Sunday, May 9, 2010
The Kennel Murder Case (1933) Michael Curtiz
This is a fine film that features William Powell shortly before his Thin Man days. He plays the character, Philo Vance, who is a debonair detective and bon vivant. Sound familiar? Powell made five “Philo” movies before moving to MGM and being paired with Myrna Loy, and this was his last. (Philo Vance is a character in 12 crime novels by S.S. Van Dine (Willard Huntington Wright) and was featured in 15 movies.)
So along with the witty Powell, there is a great cast of suspects: Ralph Morgan (older brother of the more famous “pay-no-attention-to-that-man-behind-the-curtain” Frank), Mary Astor, Paul Cavanagh, Arthur Hohl, Helen Vinson, and Jack LaRue. There’s a murder, maybe, or two, and everyone has a motive. Eugene Pallette, the always recognizable rotund, gravel-voiced actor, plays a dim-witted detective whose amusing banter with Powell is always at Pallette’s expense. The coroner is humorously played by Etienne Giradot who after Powell, gets the best lines.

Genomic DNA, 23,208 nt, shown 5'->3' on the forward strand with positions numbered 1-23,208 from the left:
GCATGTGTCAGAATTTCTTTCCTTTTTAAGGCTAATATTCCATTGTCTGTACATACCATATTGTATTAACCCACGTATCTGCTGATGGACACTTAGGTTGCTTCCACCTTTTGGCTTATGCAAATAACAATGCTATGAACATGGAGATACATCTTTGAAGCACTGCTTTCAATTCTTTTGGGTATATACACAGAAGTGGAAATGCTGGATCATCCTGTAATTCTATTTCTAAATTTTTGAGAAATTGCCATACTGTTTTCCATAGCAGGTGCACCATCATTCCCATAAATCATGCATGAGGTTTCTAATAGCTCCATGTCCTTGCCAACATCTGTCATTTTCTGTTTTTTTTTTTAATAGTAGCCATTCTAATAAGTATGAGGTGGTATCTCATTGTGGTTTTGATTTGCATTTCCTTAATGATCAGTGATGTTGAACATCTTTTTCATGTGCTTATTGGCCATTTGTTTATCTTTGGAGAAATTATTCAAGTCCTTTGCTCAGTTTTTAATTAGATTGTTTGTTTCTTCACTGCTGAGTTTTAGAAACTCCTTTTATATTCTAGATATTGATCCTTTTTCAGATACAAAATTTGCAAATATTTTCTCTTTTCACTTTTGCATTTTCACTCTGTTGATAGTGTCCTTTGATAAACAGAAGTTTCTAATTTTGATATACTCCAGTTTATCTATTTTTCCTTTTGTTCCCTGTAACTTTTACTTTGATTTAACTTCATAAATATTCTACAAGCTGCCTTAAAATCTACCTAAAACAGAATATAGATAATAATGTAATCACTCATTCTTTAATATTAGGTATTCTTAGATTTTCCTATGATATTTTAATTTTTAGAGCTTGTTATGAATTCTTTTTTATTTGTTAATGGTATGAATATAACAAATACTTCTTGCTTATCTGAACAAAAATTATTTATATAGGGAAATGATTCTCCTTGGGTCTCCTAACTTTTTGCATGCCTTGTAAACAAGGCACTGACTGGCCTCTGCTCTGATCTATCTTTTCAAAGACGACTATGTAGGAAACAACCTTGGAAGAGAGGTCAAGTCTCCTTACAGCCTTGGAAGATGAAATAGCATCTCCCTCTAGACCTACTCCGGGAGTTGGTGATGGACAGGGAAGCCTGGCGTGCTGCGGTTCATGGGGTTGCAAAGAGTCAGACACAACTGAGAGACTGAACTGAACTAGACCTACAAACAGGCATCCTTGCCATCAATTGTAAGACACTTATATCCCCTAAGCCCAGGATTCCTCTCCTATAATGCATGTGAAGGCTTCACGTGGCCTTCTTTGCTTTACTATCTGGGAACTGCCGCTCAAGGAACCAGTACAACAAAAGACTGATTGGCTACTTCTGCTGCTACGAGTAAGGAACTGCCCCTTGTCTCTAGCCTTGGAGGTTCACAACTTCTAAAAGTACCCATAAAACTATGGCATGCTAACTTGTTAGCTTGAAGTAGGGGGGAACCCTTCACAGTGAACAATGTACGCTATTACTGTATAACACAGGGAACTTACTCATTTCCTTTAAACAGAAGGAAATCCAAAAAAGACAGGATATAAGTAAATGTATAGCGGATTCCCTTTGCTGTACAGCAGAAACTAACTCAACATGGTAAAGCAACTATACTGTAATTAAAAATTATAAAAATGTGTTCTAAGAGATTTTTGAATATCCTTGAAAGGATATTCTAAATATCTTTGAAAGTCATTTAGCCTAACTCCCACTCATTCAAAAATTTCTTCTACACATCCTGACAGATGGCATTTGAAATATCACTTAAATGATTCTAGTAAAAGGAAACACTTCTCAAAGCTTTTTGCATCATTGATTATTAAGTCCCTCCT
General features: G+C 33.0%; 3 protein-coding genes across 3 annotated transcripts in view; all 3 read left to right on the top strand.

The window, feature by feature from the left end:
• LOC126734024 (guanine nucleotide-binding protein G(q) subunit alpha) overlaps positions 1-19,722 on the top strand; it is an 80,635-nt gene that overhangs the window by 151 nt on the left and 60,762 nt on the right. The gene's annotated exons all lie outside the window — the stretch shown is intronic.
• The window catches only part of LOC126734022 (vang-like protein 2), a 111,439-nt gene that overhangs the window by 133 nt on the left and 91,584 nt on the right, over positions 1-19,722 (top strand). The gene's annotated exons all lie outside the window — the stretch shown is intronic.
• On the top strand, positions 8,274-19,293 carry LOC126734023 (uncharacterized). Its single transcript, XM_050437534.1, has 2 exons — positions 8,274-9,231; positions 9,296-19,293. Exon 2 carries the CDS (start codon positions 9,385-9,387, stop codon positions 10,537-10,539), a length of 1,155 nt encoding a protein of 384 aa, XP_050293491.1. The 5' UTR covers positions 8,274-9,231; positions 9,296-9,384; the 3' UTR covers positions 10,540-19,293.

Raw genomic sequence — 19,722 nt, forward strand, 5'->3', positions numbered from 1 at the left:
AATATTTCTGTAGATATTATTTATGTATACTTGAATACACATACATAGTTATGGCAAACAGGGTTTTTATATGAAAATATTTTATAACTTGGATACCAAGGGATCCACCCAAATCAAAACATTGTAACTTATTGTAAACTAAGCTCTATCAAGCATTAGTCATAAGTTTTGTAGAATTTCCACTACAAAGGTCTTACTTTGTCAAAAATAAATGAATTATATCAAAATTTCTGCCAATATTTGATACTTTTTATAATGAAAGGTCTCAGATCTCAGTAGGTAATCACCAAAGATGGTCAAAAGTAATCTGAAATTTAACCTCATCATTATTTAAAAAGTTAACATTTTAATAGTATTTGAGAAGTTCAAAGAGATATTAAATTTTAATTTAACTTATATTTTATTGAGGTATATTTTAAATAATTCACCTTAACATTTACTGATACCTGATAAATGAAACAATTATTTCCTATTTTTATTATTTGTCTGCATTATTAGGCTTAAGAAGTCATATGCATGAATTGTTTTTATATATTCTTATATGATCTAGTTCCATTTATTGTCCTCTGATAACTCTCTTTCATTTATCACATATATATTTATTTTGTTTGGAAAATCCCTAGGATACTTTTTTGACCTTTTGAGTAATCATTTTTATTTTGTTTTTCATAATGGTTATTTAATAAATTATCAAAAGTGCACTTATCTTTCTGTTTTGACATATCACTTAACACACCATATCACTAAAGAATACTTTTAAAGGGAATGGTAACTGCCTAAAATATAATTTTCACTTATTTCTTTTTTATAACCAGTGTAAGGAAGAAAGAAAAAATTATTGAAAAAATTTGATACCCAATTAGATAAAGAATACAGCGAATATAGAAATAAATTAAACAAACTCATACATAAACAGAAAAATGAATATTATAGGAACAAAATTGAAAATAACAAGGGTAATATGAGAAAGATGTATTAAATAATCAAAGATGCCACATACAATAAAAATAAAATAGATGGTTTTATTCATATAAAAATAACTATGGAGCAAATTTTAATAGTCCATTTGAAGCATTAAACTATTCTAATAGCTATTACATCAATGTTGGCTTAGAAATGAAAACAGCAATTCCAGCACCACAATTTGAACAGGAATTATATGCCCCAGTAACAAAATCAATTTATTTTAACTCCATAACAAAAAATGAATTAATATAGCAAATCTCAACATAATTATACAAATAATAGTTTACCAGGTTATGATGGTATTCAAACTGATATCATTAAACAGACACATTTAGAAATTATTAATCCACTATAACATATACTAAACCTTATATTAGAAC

The seemingly unsolvable crime is slowly unraveled by Powell (“It’s a maze of conflicting clues”), and you might get it beforehand or you may not. How does a man in a room locked from the inside get murdered, or was it suicide? The director creatively uses split screens and imaginative flashbacks, and if you don’t know his name, you certainly know the movies Michael Curtiz directed: Casablanca, Mildred Pierce, Yankee Doodle Dandy, and many more. This is a well-crafted story with a clever plot. And you need to pay attention; it’s an early sound-film, and the movie unfolds through the dialogue. If you’re a mystery fan, a William Powell fan, or just a fan of well-written films, you’ll want to watch this entertaining movie.
“It’s slightly complicated since the man was shot, slugged, and stabbed himself, particularly in the back.”